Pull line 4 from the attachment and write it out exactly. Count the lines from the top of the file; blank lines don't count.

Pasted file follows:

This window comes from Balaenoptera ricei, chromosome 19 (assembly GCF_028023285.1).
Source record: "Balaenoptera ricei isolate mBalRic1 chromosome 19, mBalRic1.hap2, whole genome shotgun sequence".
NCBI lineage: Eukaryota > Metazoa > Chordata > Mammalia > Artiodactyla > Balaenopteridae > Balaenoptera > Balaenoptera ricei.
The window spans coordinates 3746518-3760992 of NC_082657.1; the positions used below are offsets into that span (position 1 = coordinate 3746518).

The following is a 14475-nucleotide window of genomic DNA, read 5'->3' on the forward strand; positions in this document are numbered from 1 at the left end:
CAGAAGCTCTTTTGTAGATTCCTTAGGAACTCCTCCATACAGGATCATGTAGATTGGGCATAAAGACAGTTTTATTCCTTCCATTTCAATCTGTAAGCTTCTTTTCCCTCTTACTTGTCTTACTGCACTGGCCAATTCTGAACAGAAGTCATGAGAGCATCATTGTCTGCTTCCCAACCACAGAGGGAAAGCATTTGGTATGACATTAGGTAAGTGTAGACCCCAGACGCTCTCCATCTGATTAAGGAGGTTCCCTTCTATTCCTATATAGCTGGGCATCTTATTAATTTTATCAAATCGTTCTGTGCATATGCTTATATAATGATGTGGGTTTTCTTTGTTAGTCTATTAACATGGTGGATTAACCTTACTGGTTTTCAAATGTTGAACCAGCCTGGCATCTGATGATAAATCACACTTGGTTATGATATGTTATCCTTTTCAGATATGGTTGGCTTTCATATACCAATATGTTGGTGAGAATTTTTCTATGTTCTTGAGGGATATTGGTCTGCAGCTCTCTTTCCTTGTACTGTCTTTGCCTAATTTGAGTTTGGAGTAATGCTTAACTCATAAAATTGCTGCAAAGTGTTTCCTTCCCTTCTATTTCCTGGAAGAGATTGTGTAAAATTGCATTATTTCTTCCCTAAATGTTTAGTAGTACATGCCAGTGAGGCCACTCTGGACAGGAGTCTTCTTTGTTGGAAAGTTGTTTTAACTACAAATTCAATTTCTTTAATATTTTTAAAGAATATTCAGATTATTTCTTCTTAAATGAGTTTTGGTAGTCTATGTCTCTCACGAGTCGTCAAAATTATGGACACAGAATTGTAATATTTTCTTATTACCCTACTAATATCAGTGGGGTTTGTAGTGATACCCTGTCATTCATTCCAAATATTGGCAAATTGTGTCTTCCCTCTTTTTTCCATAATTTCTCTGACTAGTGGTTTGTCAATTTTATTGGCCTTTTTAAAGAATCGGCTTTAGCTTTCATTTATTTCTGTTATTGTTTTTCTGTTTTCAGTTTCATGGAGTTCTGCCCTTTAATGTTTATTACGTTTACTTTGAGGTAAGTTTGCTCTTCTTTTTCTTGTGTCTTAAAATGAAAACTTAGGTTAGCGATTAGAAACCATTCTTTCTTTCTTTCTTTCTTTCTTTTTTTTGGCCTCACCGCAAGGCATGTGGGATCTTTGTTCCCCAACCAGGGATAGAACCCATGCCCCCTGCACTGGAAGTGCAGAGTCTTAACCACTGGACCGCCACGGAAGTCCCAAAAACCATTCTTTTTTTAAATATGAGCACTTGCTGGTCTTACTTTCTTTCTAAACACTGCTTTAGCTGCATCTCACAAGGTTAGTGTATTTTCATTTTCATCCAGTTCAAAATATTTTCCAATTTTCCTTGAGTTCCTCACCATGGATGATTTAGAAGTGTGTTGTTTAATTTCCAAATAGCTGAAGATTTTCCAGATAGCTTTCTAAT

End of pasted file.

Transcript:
The window spans coordinates 3746518-3760992 of NC_082657.1; the positions used below are offsets into that span (position 1 = coordinate 3746518).